- 15 Photos
- The house sits on a large property that probably original served as farmland for the Febrey family. This photo was taken as part of an Arlington County survey of the house in the 1980s. (Photo: Courtesy Arlington County | Date: Feb. 16, 2011)
For years, the century-old Febrey-Kincheloe house has loomed over swimmers and divers at the Overlee swim club. A quiet reminder of the past that blended into the background, it easily played second fiddle to the more, perhaps, exciting features of the property: pools to cool you off, shade to block the sun, games of volleyball to be played.
Now that the house is slated to be torn down, however, some people are wishing that the 1890s structure had taken a bit more of the limelight.
The Overlee Community Association, which runs the private swim club, is undertaking a large renovation of its property that includes tearing down the house, which currently serves as a clubhouse and the club manager’s residence, and building a new one. The project also includes replacing the main pool on the property, as well as expanding the deck around the pool area.
Members present at a membership meeting Feb. 9 voted in a landslide for the plan to knock down the building to build a new community center structure, 55-4. (There are more than 700 club members, but club officials say that 60 members was actually a pretty good turnout for such a vote.)
But there are others — both in the club and the surrounding community — who are sad to see it go.
“My first impulse is to try to save it,” says Mike O’Malley, a club member and history professor at George Mason University. “There aren’t that many interesting buildings in Arlington. It’s mostly banal architecture.”
Michael Leventhal, Arlington County’s historic preservation program director, says that he would have liked to see the club reuse the house as their clubhouse. “I recognize fully that to run a pool is paramount to their thoughts,” he said of the club. "But I think they have a larger responsibility having something that old, and that important to the community."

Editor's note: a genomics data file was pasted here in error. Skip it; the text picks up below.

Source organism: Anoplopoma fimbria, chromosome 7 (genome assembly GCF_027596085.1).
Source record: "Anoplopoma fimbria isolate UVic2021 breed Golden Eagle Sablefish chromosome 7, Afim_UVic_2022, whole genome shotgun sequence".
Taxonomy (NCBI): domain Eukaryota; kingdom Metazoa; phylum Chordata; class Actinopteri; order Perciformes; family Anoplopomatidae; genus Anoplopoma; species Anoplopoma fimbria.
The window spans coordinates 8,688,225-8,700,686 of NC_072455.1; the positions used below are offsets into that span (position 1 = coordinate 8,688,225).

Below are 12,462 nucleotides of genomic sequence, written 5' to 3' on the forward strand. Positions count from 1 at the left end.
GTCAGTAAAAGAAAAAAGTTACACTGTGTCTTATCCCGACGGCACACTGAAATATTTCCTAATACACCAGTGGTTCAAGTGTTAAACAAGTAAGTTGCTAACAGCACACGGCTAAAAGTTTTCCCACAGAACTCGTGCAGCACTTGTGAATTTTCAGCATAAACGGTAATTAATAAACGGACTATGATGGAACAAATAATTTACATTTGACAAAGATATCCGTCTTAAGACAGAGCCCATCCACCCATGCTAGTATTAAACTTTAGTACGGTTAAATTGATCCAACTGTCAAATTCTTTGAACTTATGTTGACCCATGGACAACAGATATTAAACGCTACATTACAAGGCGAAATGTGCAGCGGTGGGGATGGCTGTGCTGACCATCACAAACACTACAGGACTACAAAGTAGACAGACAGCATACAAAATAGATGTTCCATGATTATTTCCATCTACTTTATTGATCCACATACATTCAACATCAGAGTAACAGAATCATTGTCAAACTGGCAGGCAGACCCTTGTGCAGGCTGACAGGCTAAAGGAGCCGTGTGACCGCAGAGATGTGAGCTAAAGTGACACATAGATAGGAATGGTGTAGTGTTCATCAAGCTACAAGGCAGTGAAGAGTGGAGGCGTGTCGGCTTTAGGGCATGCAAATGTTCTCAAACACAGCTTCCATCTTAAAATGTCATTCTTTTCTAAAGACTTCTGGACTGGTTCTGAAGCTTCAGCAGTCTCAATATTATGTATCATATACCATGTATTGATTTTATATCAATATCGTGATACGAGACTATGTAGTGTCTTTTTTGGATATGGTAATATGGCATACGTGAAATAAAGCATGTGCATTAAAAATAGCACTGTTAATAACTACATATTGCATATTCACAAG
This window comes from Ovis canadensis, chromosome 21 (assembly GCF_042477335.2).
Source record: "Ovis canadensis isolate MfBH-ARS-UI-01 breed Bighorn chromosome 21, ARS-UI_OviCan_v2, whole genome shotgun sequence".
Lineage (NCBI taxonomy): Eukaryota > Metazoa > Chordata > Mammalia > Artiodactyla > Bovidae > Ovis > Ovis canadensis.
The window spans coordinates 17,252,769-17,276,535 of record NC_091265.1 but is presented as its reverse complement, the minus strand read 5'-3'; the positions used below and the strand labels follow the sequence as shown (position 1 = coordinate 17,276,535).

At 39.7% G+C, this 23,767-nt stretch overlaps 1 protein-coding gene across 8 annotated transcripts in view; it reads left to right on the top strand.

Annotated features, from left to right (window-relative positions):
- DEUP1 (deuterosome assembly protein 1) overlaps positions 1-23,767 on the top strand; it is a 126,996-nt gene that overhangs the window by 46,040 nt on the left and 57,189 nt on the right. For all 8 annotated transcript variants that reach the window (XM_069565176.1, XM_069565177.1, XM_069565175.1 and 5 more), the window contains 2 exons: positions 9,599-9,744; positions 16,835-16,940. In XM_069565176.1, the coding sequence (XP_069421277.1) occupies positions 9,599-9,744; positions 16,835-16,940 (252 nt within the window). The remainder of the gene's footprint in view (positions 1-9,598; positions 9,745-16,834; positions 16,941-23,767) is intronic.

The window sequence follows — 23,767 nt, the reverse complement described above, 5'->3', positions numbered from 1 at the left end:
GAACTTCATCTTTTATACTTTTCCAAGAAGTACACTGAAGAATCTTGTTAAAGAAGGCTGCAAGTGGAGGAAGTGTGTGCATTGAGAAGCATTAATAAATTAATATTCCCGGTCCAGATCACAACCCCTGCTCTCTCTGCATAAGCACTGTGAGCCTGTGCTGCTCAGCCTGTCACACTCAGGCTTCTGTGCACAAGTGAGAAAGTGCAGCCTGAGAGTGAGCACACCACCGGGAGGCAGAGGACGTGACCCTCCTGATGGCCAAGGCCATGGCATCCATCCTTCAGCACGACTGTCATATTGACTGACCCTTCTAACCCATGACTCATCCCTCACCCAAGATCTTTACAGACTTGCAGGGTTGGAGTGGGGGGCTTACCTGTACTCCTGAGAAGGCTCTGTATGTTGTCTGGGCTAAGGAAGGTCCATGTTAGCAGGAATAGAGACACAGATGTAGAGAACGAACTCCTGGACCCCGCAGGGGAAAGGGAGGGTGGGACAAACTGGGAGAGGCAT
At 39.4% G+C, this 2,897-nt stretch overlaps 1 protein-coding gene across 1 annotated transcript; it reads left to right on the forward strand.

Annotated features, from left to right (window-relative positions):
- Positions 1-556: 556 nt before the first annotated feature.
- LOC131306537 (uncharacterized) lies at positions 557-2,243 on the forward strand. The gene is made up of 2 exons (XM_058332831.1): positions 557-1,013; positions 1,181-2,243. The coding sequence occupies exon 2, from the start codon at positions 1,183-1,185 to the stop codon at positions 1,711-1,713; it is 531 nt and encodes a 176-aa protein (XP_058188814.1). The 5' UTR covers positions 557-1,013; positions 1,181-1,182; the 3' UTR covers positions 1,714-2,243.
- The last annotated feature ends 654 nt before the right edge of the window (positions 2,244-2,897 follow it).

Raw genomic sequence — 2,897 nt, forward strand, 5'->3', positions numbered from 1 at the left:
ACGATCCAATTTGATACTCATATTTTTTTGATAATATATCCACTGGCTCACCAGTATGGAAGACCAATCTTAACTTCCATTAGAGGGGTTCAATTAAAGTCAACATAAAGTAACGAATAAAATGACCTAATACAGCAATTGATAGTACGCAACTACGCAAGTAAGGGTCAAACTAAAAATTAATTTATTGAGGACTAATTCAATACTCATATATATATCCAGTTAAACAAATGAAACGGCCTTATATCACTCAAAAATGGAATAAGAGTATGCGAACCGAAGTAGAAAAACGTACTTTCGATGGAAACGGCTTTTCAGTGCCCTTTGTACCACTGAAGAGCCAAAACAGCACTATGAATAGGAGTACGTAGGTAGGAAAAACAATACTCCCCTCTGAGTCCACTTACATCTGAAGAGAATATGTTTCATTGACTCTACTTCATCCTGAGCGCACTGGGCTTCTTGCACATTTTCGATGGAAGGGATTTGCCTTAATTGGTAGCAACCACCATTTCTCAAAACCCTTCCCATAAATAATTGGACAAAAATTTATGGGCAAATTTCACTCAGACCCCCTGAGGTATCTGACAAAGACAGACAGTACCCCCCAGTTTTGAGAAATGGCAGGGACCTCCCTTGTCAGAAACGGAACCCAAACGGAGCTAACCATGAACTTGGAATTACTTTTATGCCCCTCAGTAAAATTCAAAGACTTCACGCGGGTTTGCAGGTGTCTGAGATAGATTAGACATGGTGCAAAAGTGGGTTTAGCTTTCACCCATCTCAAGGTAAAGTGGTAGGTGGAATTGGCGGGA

"To tear down this historic structure, circa 1900, that’s also been part of their club for 50 years, I wish more people had paid attention maybe within the club, and were more interested in saving the house,” says Jennifer Perunko, a board member of preservation group Arlington Heritage Alliance.
The Alliance had advocated for the design scenario that involved reusing the existing building, Perunko says. But ultimately, that option wasn’t the one the club’s Long Range Planning Committee recommended.
Unfortunately for preservationists, it’s largely out of their — and Arlington County’s — hands. The Febrey-Kincheloe house was never put on any national or state registers of historic buildings, and it’s not within any Arlington-designated historic district. The county will have very little to say about the club’s plans, because the changes to the site fall within their “by-right” property development rights, and therefore won't require county board approval.
The county does have a Historical Affairs and Landmark Review Board, but they are only permitted to review projects that would change buildings within existing historic preservation districts or sites.
The house is one of the last of its kind in Arlington — an old house on a much larger piece of property. A study done in the 1980s identified about 30 such properties of one acre or more, but Leventhal now estimates that there are probably closer to a dozen left.
“It’s a real sense of loss that you have the stewardship of something that’s been in existence for more than 100 years, and you couldn’t find a way to get what you need, as well as utilize the building for some of those uses," Leventhal says. "I find that very sad, that they didn’t look at their stewardship commitment as something that was stronger."